I have always been drawn to the statistical margins or, on the bell curve, to the sloping narrow edges of trends and groups. For instance, I was in the small group in Middle School that grew faster and taller than our peers. On the upside, I could walk down the hallway and see over everyone’s heads. On the downside, I had to be a jeans-clad cowboy in my sixth grade ballet recital rather than wearing the cute twirly girly skirt.
Other edged cohorts that I occupy have to do with my birthday. As an October child, I was the second to last person in my class to get a driver’s license. Given my birth year, 1962, I fall at the narrow edge of the Boomer Generation in the middle of a four-year period which the Boomers would like to cast off and disown. And yet those of us born between 1960 and 1964 have too much in common with the Boomers that researchers just won’t give us over to the Gen Xs. Membership in these cohorts is beyond my control, and yet they have shaped me and how I view the world.
Sometimes we find ourselves being compared to other groups based on choices that we do make. Although I entered seminary during the growing wave of women in the mid 1980’s, I was at the edge of this group based on my age. As the average age of the women students was 40 at the time, I remained one of the youngest in the school, even by the time of graduation.
Another choice, getting married to Dave between college and seminary, placed us in another small group: clergy couples. I was reminded many times of the statistical warning that our marriage was more likely to fail than in those marriages in which one spouse worked outside of ministry. It was a risk that we felt called to take and which proved to be very rewarding.
Once we chose to serve in the same setting of ministry following seminary graduation, we quickly realized that we needed to supplement the small church’s salary. Thus began our tent-making ministry. Although this is a much larger trend today, twenty-five years ago we were on the margins, not knowing anyone else trying to balance ministry with outside employment. My twenty-year career of giving piano lessons began even before our first child was born and was augmented by other creative endeavors. Even in our second ministerial setting, we chose to share one full-time position in order for both of us to be present as parents to our two young children. The privilege of parenting while serving a growing congregation was the greatest joy and the most difficult balancing point of the first quarter century of my ministry.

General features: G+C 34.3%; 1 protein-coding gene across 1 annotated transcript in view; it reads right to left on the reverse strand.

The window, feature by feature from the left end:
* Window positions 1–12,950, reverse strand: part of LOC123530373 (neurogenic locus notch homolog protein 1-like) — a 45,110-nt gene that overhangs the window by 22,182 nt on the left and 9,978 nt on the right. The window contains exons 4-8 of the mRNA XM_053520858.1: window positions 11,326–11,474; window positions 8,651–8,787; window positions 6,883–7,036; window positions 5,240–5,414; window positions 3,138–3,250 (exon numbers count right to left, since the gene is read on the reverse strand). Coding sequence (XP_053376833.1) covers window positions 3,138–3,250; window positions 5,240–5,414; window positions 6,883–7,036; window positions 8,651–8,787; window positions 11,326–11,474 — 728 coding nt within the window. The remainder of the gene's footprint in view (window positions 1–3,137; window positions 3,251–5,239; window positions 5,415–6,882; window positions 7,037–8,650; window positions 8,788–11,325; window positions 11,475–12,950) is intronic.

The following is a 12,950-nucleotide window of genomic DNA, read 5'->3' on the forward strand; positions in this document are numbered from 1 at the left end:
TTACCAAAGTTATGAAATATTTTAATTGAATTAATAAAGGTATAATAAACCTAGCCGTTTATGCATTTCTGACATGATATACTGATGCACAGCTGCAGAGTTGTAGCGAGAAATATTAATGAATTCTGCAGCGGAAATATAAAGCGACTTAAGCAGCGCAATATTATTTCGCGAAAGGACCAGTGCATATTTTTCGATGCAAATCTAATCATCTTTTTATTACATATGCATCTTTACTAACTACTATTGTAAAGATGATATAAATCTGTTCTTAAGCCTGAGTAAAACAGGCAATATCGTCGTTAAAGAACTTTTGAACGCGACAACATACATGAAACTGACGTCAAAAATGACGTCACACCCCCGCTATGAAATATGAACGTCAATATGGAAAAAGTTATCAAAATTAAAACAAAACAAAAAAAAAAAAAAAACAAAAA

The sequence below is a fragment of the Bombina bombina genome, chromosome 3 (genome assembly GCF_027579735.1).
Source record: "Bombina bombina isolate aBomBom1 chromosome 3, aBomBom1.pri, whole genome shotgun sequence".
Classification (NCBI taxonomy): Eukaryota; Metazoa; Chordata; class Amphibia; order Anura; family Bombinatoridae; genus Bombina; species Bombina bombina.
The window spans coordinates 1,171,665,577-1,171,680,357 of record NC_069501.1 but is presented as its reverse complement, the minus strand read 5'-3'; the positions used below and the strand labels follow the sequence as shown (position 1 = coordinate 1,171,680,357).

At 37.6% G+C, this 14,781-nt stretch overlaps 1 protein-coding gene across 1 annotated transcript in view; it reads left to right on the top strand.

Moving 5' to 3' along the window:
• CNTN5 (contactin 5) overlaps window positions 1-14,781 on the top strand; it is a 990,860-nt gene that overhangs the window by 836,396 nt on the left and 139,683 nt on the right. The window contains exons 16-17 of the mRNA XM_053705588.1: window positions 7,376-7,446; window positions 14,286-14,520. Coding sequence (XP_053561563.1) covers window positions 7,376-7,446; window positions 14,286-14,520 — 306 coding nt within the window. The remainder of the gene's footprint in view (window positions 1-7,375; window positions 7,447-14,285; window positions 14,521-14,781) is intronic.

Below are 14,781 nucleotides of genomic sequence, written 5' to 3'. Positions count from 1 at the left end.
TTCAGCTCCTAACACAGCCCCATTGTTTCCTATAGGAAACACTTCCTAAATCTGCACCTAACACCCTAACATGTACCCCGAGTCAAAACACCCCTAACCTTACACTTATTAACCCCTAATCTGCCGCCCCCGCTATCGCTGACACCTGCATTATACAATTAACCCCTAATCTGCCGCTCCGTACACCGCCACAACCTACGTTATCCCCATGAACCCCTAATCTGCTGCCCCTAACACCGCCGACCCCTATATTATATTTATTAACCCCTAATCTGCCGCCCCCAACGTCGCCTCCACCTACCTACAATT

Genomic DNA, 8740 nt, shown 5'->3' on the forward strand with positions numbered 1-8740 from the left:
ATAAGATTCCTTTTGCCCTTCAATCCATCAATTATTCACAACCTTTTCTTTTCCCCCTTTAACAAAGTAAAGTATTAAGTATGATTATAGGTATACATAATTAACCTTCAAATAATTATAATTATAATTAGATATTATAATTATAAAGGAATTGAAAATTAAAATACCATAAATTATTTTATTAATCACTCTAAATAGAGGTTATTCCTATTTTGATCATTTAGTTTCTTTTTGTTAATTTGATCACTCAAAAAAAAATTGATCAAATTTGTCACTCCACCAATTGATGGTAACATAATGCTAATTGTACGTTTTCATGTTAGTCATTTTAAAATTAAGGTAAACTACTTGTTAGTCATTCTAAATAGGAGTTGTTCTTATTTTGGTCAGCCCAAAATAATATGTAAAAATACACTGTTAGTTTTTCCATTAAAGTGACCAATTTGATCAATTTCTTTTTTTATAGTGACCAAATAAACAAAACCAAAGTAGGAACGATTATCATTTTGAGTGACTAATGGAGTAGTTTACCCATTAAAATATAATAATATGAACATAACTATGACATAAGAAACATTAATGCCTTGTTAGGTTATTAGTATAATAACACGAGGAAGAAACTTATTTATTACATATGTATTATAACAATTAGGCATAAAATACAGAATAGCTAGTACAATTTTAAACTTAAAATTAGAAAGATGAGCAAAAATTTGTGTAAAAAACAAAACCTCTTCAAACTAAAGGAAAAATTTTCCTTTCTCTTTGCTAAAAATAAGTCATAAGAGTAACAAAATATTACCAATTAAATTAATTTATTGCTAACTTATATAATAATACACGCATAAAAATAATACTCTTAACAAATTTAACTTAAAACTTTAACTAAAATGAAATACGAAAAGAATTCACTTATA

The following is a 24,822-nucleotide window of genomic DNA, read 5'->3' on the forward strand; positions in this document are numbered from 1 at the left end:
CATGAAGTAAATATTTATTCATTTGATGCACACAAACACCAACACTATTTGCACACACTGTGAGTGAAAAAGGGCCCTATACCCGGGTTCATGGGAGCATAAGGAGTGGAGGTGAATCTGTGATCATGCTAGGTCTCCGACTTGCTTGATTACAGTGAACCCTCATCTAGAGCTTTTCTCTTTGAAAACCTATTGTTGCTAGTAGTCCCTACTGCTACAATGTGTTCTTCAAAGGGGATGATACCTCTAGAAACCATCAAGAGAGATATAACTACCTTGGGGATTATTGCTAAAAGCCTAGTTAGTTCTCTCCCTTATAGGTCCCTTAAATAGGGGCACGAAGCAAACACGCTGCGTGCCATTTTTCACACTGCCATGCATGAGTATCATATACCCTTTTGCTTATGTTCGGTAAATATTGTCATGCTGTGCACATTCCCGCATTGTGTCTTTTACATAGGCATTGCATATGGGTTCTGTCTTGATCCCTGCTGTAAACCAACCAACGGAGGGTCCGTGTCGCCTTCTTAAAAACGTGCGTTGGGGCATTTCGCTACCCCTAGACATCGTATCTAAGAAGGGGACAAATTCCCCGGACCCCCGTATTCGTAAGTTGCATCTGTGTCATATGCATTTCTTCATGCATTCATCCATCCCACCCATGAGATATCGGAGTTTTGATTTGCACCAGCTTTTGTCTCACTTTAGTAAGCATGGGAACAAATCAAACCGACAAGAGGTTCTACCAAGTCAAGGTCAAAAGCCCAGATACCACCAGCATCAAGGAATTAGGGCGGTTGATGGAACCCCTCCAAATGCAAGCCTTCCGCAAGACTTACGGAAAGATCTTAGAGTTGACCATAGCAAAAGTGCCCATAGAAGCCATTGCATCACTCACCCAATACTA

Seven years into this ministry setting and a year following the death of my father, my mother and sister decided to move to be nearer our kids. We built an intergenerational home for the six of us. Dubbed the “Group Home,” it continues to be the place that gathers family and friends. It has been a gift to live in this intergenerational household. Our children knew immediately how unusual our home was and now, enjoying their own twenty-something journeys, recognize the rich benefits that they have gained from their intergenerational home.
Two years ago, during what we call our year of “extreme” empty nesting, while our kids were living on two different continents, I received a new call. I resigned as a member of the Board of Directors of United Church Homes in order to take the staff position of Director of Church and Community Relations. For 99 years, United Church Homes’ ministry has been with seniors on the statistical margins providing health care and retirement communities in Ohio for over 1,300 people and providing low-income housing for 2,600 seniors in 13 states.
Before considering ministry, I had envisioned getting a degree in gerontology. Now, after turning 50 myself and with over 27 years of pastoral ministry, I have the opportunity to work on behalf of the age group that has always been dear to me. Very few of us look forward to entering the margin that aging leads us to and yet, if we are fortunate enough to live a long life, we will all have this opportunity. The question is: What can we learn from the research that is being done at this margin’s edge, and how can we view this margin as a time and place of rich and significant spiritual growth for our senior members and for the life of the church in general?